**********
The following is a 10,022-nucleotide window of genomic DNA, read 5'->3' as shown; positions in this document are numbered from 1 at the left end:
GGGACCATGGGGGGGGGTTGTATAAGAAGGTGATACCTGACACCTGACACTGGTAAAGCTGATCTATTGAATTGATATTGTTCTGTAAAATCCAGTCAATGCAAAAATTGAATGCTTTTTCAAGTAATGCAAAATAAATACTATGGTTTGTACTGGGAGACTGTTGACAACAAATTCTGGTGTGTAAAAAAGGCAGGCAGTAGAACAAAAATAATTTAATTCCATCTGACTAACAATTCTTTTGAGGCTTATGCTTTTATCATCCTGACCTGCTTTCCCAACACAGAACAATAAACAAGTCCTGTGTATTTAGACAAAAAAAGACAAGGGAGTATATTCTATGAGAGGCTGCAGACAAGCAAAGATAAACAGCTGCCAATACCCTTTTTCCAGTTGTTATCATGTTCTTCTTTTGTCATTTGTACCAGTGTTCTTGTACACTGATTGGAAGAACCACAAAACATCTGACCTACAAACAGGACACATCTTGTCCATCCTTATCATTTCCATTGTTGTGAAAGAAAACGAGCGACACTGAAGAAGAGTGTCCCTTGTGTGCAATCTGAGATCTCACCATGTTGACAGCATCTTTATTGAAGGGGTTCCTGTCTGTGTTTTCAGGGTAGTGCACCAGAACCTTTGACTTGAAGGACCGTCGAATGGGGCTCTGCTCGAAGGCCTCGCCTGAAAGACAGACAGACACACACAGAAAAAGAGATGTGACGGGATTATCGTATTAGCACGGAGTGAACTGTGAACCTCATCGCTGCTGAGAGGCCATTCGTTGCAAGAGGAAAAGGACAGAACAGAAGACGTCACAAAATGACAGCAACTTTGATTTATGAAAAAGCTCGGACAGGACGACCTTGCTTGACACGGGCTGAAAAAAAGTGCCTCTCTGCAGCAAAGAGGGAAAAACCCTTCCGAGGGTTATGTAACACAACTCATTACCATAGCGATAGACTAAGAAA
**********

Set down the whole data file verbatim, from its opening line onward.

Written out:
The following is a 10,022-nucleotide window of genomic DNA, read 5'->3' as shown; positions in this document are numbered from 1 at the left end:
GGGACCATGGGGGGGGGTTGTATAAGAAGGTGATACCTGACACCTGACACTGGTAAAGCTGATCTATTGAATTGATATTGTTCTGTAAAATCCAGTCAATGCAAAAATTGAATGCTTTTTCAAGTAATGCAAAATAAATACTATGGTTTGTACTGGGAGACTGTTGACAACAAATTCTGGTGTGTAAAAAAGGCAGGCAGTAGAACAAAAATAATTTAATTCCATCTGACTAACAATTCTTTTGAGGCTTATGCTTTTATCATCCTGACCTGCTTTCCCAACACAGAACAATAAACAAGTCCTGTGTATTTAGACAAAAAAAGACAAGGGAGTATATTCTATGAGAGGCTGCAGACAAGCAAAGATAAACAGCTGCCAATACCCTTTTTCCAGTTGTTATCATGTTCTTCTTTTGTCATTTGTACCAGTGTTCTTGTACACTGATTGGAAGAACCACAAAACATCTGACCTACAAACAGGACACATCTTGTCCATCCTTATCATTTCCATTGTTGTGAAAGAAAACGAGCGACACTGAAGAAGAGTGTCCCTTGTGTGCAATCTGAGATCTCACCATGTTGACAGCATCTTTATTGAAGGGGTTCCTGTCTGTGTTTTCAGGGTAGTGCACCAGAACCTTTGACTTGAAGGACCGTCGAATGGGGCTCTGCTCGAAGGCCTCGCCTGAAAGACAGACAGACACACACAGAAAAAGAGATGTGACGGGATTATCGTATTAGCACGGAGTGAACTGTGAACCTCATCGCTGCTGAGAGGCCATTCGTTGCAAGAGGAAAAGGACAGAACAGAAGACGTCACAAAATGACAGCAACTTTGATTTATGAAAAAGCTCGGACAGGACGACCTTGCTTGACACGGGCTGAAAAAAAGTGCCTCTCTGCAGCAAAGAGGGAAAAACCCTTCCGAGGGTTATGTAACACAACTCATTACCATAGCGATAGACTAAGAAA